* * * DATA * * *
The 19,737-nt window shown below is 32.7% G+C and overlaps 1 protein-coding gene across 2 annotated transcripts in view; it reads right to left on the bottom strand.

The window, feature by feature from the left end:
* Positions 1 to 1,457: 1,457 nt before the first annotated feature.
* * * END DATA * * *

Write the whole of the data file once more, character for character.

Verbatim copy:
The 19,737-nt window shown below is 32.7% G+C and overlaps 1 protein-coding gene across 2 annotated transcripts in view; it reads right to left on the bottom strand.

The window, feature by feature from the left end:
* Positions 1 to 1,457: 1,457 nt before the first annotated feature.